We were referred this case by a Coroner’s Office who had known that the Deceased was a widow, but had no information about relatives. They were told by a friend that there was a Will, however the Deceased was a hoarder and an initial search did not reveal a copy in the property.
Although there was a risk that the family we contacted wouldn’t ultimately be entitled, we had to proceed on the presumption that the estate was insolvent in order to find someone entitled to deal with the funeral and undertake a search of the property. The family were found and within a couple of weeks the solicitors were instructed and in touch with the coroner. As the family were cousins once removed, they didn’t want to deal with the funeral themselves. Instead they instructed one of our panel firm solicitors to deal with the funeral on their behalf. As our panel firms agree to write off costs if the estate is insolvent or a Will is found, we were able to reassure the beneficiaries that they wouldn’t be liable for funeral costs if it turned out that they were not entitled.
Because of the rumour of a Will, we asked the solicitors to take particular care when searching the property and also undertook our own Will Search and early on in the administration a Will was found.
However, when we looked into this further, we found that the sole beneficiary had pre-deceased and so the estate reverted back to an Intestacy after all.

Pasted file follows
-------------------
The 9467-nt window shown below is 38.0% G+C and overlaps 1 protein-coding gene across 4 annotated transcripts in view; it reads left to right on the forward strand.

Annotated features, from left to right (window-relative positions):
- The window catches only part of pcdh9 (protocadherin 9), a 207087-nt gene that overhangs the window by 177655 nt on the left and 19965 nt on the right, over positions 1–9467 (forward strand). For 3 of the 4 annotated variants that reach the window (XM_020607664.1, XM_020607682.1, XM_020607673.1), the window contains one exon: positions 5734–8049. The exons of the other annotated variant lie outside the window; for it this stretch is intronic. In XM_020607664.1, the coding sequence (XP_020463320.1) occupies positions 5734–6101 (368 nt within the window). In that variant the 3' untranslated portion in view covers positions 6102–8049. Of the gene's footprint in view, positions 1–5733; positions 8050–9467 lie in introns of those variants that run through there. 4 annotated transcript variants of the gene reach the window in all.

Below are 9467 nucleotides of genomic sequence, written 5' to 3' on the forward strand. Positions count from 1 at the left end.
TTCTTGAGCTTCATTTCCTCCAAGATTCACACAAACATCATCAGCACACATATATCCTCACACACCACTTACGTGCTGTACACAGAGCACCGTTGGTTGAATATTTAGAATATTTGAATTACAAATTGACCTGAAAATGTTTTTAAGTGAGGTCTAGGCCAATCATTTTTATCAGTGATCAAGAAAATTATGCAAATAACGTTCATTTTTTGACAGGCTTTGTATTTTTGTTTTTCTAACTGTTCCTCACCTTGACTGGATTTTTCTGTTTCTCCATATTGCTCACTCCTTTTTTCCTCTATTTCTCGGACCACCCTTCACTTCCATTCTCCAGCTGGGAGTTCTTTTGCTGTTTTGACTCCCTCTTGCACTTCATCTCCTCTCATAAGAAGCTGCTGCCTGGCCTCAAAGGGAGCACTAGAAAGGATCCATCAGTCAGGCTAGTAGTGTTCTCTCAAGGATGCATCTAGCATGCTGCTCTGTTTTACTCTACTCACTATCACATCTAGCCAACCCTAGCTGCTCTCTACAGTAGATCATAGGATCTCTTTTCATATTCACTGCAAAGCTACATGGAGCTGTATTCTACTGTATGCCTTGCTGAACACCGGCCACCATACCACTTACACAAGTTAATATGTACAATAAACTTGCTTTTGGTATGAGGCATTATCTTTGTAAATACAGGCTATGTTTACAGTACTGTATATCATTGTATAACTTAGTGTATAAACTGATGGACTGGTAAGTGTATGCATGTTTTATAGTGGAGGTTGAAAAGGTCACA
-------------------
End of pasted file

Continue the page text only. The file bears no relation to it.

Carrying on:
We are often referred cases where the deceased person is a hoarder and this can cause problems for the Local Authorities when they try to determine whether there is a Will or next of kin, as the property may be difficult or unsafe to search.
In this case, lengthy investigations were needed to locate every beneficiary involved, however, we were able to send an interim report to the solicitors within a few weeks of the referral, so that they could proceed with the funeral arrangements and administering the estate. This also means that they could immediately search the property for important documents and then clear, secure and sell the house, so that it didn’t become a focus of anti-social behaviour or an environmental hazard.
This case took us to France, Australia and America. The Australian and French beneficiaries were relatively easy to locate, and while we managed to find beneficiaries in America early on, they refused to respond to us despite contacting them via letter, phone, email and social media.
In the end, we arranged for a local agent to visit them, in order to confirm their details. This personal touch was what was needed to reassure them that it was a genuine matter.